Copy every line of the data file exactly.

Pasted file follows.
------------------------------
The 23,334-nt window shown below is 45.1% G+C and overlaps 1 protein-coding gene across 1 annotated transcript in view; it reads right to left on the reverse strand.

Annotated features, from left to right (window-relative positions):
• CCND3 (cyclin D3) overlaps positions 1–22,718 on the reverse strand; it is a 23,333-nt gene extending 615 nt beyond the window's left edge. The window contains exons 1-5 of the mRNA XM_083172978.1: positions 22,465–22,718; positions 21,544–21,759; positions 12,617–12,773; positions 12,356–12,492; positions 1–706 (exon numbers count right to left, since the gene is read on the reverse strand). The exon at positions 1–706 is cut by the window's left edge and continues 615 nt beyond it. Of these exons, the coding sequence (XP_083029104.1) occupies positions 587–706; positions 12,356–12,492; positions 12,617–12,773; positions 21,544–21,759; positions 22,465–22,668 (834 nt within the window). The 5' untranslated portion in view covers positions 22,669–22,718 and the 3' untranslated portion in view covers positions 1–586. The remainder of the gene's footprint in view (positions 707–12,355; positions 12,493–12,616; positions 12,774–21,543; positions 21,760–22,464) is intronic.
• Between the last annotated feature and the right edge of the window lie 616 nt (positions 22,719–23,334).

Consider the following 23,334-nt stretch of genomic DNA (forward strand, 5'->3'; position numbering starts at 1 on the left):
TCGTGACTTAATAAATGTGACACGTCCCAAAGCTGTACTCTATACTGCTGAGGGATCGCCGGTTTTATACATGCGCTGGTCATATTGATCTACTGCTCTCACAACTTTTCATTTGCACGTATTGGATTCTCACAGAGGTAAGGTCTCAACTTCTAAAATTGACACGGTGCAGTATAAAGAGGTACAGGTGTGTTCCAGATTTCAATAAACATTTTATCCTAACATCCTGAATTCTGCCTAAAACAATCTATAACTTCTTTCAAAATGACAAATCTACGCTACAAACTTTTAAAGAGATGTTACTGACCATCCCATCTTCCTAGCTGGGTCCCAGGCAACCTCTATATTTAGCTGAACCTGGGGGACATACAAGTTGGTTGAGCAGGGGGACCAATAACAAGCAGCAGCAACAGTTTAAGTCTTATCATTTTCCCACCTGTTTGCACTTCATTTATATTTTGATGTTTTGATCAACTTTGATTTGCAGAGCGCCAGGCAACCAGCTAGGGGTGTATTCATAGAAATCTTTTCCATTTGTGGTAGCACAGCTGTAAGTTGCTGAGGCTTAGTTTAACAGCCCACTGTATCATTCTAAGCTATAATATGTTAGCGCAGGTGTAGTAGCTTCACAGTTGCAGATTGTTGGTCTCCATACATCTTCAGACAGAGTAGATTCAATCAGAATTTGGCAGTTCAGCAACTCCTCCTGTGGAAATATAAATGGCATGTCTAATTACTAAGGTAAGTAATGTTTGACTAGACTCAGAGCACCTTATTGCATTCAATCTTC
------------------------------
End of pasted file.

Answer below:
The 23,334-nt window shown below is 45.1% G+C and overlaps 1 protein-coding gene across 1 annotated transcript in view; it reads right to left on the reverse strand.

Annotated features, from left to right (window-relative positions):
• CCND3 (cyclin D3) overlaps positions 1–22,718 on the reverse strand; it is a 23,333-nt gene extending 615 nt beyond the window's left edge. The window contains exons 1-5 of the mRNA XM_083172978.1: positions 22,465–22,718; positions 21,544–21,759; positions 12,617–12,773; positions 12,356–12,492; positions 1–706 (exon numbers count right to left, since the gene is read on the reverse strand). The exon at positions 1–706 is cut by the window's left edge and continues 615 nt beyond it. Of these exons, the coding sequence (XP_083029104.1) occupies positions 587–706; positions 12,356–12,492; positions 12,617–12,773; positions 21,544–21,759; positions 22,465–22,668 (834 nt within the window). The 5' untranslated portion in view covers positions 22,669–22,718 and the 3' untranslated portion in view covers positions 1–586. The remainder of the gene's footprint in view (positions 707–12,355; positions 12,493–12,616; positions 12,774–21,543; positions 21,760–22,464) is intronic.
• Between the last annotated feature and the right edge of the window lie 616 nt (positions 22,719–23,334).

Consider the following 23,334-nt stretch of genomic DNA (forward strand, 5'->3'; position numbering starts at 1 on the left):
TCGTGACTTAATAAATGTGACACGTCCCAAAGCTGTACTCTATACTGCTGAGGGATCGCCGGTTTTATACATGCGCTGGTCATATTGATCTACTGCTCTCACAACTTTTCATTTGCACGTATTGGATTCTCACAGAGGTAAGGTCTCAACTTCTAAAATTGACACGGTGCAGTATAAAGAGGTACAGGTGTGTTCCAGATTTCAATAAACATTTTATCCTAACATCCTGAATTCTGCCTAAAACAATCTATAACTTCTTTCAAAATGACAAATCTACGCTACAAACTTTTAAAGAGATGTTACTGACCATCCCATCTTCCTAGCTGGGTCCCAGGCAACCTCTATATTTAGCTGAACCTGGGGGACATACAAGTTGGTTGAGCAGGGGGACCAATAACAAGCAGCAGCAACAGTTTAAGTCTTATCATTTTCCCACCTGTTTGCACTTCATTTATATTTTGATGTTTTGATCAACTTTGATTTGCAGAGCGCCAGGCAACCAGCTAGGGGTGTATTCATAGAAATCTTTTCCATTTGTGGTAGCACAGCTGTAAGTTGCTGAGGCTTAGTTTAACAGCCCACTGTATCATTCTAAGCTATAATATGTTAGCGCAGGTGTAGTAGCTTCACAGTTGCAGATTGTTGGTCTCCATACATCTTCAGACAGAGTAGATTCAATCAGAATTTGGCAGTTCAGCAACTCCTCCTGTGGAAATATAAATGGCATGTCTAATTACTAAGGTAAGTAATGTTTGACTAGACTCAGAGCACCTTATTGCATTCAATCTTC